As your loved one’s primary caregiver, dementia hallucinations are often one of your worst fears. It’s equally frustrating and heart breaking to watch your loved one experience anxiety around external stimuli that aren’t there. We understand this experience and want to help.
Although each of your loved one’s needs are unique, we want to share common tips our Home Instead Care Pros find successful in managing dementia hallucinations. Without any further introduction, let’s dive in to try and keep your loved one as relaxed as possible.
What are dementia hallucinations?
First things first, let's break down what dementia hallucinations actually are. Dementia hallucinations are sensory experiences that seem real to the person experiencing them, but are not based on external stimuli. These hallucinations can involve seeing, hearing, smelling, or even feeling things that aren't there. It's crucial to understand that these hallucinations are a symptom of the dementia itself and are not deliberate actions by your loved one.
I understand what dementia hallucinations are, but how do they affect my loved one?
Dementia hallucinations can have a huge impact on your loved one's well-being. They may see or hear people who aren't present, which can be confusing and frightening. For instance, your mother might believe she is talking to her long-lost sister or hearing voices that criticize or threaten her. These experiences can lead to heightened anxiety, fear, and agitation.
Imagine for a moment how disorienting it must be to live in a world where the lines between reality and imagination blur. It's an incredibly lonely and bewildering place. Your loved one may lose trust in their surroundings and the people close to them, which is a really scary feeling as their family member and most compassionate caregiver.
My loved one is actively experiencing a hallucination… What should I do?
Here at Home Instead, we understand how pivotal your role as a trusted caregiver is in helping your loved one navigate dementia hallucinations. Here are some coping strategies our Care Pros have had success implementing:
Immediately, you need to remain calm, reassuring, and validate any of the experiences your loved one is having. When a hallucination occurs, start by speaking in a soothing tone. Reassure them that you're there to protect and support them without dismissing their current state.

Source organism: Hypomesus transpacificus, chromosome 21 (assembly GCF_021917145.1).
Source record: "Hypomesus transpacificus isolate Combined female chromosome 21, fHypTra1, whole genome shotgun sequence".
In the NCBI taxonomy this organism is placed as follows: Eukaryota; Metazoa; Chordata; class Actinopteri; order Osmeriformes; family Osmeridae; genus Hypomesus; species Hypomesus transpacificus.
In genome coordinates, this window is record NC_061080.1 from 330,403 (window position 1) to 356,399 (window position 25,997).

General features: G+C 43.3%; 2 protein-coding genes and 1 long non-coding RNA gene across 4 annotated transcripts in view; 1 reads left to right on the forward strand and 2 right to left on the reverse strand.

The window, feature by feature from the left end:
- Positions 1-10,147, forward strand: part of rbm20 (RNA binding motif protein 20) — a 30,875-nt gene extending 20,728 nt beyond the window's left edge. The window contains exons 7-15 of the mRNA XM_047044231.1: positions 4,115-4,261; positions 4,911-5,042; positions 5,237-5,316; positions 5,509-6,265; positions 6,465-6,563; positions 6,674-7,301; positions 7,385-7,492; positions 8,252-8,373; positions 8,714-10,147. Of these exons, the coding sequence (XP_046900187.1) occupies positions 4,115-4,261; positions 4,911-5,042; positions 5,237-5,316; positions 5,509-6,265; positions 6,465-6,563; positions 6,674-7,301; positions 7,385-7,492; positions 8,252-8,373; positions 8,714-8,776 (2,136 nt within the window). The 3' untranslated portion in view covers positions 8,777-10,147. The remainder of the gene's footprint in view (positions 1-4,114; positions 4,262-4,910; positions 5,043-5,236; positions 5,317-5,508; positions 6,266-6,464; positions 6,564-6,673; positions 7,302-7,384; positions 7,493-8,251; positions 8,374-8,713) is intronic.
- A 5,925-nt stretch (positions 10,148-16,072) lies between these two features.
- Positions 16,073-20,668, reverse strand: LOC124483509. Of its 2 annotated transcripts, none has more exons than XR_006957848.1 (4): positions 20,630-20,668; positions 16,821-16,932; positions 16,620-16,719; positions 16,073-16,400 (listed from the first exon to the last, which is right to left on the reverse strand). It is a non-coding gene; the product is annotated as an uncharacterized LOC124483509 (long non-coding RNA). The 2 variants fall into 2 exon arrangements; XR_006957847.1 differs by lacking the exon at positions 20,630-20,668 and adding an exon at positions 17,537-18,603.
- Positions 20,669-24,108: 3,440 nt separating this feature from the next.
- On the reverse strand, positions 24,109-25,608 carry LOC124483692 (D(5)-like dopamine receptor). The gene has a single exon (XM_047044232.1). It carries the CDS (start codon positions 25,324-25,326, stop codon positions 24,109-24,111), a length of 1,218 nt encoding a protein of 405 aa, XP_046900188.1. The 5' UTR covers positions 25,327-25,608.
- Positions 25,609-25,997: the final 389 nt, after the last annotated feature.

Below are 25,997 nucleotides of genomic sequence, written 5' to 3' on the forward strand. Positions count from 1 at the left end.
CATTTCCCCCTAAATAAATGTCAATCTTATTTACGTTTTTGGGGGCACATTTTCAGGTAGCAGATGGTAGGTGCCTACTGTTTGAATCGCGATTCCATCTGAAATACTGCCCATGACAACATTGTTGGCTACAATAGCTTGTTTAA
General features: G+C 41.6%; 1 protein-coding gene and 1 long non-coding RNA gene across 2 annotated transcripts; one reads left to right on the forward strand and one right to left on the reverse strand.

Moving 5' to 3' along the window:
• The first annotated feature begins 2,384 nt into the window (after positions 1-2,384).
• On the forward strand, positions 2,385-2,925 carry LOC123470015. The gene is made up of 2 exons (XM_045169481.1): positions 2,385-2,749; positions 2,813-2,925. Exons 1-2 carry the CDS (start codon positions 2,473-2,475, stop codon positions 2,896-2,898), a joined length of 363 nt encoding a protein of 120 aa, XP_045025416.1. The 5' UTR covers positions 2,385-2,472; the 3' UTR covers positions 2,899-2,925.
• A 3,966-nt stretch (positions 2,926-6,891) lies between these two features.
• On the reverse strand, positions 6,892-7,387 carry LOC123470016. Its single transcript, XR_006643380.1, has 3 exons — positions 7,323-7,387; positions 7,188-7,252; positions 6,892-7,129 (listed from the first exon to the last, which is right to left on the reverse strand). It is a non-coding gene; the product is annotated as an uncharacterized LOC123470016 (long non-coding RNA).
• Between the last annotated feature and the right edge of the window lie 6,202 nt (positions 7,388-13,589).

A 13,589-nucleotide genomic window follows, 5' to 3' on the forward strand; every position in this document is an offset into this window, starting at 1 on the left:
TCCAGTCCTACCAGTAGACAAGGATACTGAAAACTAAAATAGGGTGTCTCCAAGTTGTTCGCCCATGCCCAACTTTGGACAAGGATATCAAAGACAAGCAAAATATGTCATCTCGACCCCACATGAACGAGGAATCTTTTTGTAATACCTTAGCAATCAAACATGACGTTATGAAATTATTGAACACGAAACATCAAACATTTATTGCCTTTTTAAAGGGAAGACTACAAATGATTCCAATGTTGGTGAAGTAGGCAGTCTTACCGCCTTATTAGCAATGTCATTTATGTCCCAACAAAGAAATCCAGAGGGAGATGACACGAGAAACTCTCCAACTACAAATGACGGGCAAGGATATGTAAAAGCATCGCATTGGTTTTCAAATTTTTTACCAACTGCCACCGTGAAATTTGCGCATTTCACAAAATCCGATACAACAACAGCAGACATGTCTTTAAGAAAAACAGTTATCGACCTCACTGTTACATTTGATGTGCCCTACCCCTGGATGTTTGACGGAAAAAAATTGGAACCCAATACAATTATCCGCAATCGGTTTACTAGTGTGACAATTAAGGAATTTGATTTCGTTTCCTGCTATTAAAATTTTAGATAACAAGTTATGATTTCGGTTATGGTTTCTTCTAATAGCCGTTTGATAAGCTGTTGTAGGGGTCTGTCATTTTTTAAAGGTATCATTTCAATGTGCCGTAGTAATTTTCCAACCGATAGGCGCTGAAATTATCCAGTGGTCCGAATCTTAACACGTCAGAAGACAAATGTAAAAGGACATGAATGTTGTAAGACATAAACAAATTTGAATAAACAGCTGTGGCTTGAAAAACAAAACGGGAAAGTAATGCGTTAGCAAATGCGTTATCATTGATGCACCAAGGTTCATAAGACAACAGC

Next, try to gently redirect their attention to something else. You might say, "Let's look at these old photos together," or "How about we enjoy a cup of tea?". Whatever your loved one enjoys doing, prompt them to engage in that without coming off as demanding.
How do I help preemptively manage the hallucinations?
The best way to try and fight off hallucinations well in advance is through a consistent routine and warm environment. If your loved one seems triggered by something in your home, remove it and anything that seems to fall under the same category. Our Care Pros always recommend warm lighting and eliminating reflective surfaces. This helps create a bright space free from shadows or reflections that might cause confusion.
When should I consult my loved one’s health care professionals?
If you feel as if you’ve done all you can to combat the hallucinations, your loved one’s health care professional is a great resource to turn to. Start by scheduling a dedicated appointment to discuss your concerns. Be honest and clear about the hallucinations your loved one is experiencing, providing details on frequency and intensity. Bring a list of medications, medical history, and any recent changes in behavior.
Most importantly, ask questions about potential causes, treatment options, and support resources. Remember, open communication with your healthcare provider ensures the best possible care for your loved one's well-being.
We understand managing dementia hallucinations can take a toll on both your mental and physical health as a caregiver. If you are in need of any additional advice or assistance, please don’t hesitate to reach out to Home Instead with any of your questions. After all, we all want to support your loved one as best as we can.